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The Centre Block of Parliament sits empty in Ottawa on Jan. 6, 2010.

The Liberals are right to propose that future prorogations should take place with the consent of the House of Commons. They have also advanced the debate on this matter by saying that Commons committees should have the option to continue their work, while the House is out of session.

Ralph Goodale, the Liberal House leader, sensibly commented that, in general, prime ministers should be free to exercise their own judgment about the timing of the end of a parliamentary session. Reform was needed only because of Stephen Harper's manipulation of the legitimate, normal power to prorogue.

Strictly speaking, what Michael Ignatieff's six-point position requires is an opportunity for full debate on prorogation, after 10 days' notice. That comes close to a requirement to consent. But the specifics use the words "unless the House otherwise consents" three times, thus setting the criteria on which MPs could veto a prorogation: if it would occur in the first 12 months of a session; if it would last more than a month; or if a vote of confidence is pending. Any one of these three cases would be grounds for saying no.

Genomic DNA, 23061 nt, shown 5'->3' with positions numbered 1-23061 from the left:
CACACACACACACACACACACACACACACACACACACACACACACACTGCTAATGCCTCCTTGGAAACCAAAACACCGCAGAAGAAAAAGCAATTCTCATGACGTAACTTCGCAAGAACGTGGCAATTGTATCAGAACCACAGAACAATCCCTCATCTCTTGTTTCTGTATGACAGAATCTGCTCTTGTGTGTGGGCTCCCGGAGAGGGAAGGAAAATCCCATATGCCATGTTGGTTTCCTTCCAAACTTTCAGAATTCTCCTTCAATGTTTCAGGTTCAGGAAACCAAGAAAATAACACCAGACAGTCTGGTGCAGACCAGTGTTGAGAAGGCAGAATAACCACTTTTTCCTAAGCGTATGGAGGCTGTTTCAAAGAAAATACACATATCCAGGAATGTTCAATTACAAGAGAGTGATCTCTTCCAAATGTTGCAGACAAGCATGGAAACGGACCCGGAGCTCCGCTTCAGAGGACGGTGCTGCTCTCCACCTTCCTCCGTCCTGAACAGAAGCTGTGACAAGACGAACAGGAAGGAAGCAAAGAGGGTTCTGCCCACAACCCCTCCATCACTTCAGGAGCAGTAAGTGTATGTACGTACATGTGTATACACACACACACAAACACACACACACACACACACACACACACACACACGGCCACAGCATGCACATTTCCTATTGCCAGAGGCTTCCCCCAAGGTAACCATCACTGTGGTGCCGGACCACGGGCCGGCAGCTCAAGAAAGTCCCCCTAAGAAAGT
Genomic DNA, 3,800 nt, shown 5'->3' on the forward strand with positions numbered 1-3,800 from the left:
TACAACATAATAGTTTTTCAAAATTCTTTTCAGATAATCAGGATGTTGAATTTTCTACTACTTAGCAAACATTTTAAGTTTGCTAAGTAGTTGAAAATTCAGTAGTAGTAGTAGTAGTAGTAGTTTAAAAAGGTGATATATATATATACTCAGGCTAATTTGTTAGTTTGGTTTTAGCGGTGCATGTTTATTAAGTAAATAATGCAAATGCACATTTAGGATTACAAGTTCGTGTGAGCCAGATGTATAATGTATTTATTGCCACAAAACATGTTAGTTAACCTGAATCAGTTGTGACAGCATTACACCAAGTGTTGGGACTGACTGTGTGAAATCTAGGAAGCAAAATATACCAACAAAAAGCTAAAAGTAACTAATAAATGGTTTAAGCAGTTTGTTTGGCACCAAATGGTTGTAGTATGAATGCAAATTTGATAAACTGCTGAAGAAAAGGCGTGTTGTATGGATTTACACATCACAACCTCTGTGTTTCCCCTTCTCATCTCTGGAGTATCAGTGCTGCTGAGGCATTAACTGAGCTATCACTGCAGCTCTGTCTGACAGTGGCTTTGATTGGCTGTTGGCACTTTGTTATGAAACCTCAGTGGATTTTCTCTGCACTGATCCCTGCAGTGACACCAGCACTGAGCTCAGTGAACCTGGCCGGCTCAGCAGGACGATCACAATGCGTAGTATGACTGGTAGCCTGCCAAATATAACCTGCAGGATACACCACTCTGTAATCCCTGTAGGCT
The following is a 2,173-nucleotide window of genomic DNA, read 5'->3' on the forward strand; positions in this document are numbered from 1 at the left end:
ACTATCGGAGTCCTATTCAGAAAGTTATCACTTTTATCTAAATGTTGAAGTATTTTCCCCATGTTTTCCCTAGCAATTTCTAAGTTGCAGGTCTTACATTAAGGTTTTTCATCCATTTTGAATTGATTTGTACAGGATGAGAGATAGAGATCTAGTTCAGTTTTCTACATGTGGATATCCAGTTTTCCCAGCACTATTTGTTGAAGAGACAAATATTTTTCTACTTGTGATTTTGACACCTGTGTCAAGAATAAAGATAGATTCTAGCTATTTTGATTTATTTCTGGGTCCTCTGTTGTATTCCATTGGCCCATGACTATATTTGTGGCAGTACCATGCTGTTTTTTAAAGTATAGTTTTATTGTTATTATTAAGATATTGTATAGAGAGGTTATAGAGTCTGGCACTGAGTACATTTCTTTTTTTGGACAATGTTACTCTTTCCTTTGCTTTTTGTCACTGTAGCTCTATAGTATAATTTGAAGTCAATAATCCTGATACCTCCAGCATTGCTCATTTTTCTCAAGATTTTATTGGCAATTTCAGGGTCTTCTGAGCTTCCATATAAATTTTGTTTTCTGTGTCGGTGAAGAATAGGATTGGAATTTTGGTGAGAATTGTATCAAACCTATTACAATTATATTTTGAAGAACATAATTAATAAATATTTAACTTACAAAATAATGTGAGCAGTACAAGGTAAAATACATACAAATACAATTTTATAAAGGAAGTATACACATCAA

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This is a fair and reasonable articulation of sound principles, some of which were set out in this space on Saturday. Parliamentary sessions should not be too short; the intervals between sessions should not be too long; and prorogation should not be used as a device to prevent the majority of the House of Commons from exercising its right - under the unwritten constitution - to oblige a government to resign or face a new election.

To allow committees to continue their work during a prorogation is also a good idea, especially if the government is trying avoid committee hearings. Given that government bills die with the end of the session, however, much of that committee work would be moot, though private members' bills do survive into the next session.

As a party that has often been in power, and expects to govern sooner or later, the Liberals doubtless do not want to unduly fetter their own leaders in the future. That practical motive in no way discredits the proposal; on the contrary, it is all the more respectful of future prime ministers of any and all political parties. At the very least, Mr. Ignatieff has provided a good first draft of a reform of the power to prorogue. The NDP has also declared its support for such a change. Indeed, MPs of all four parties should recognize that parliamentary limits on the power to prorogue is a way to strengthen Canada's democracy.

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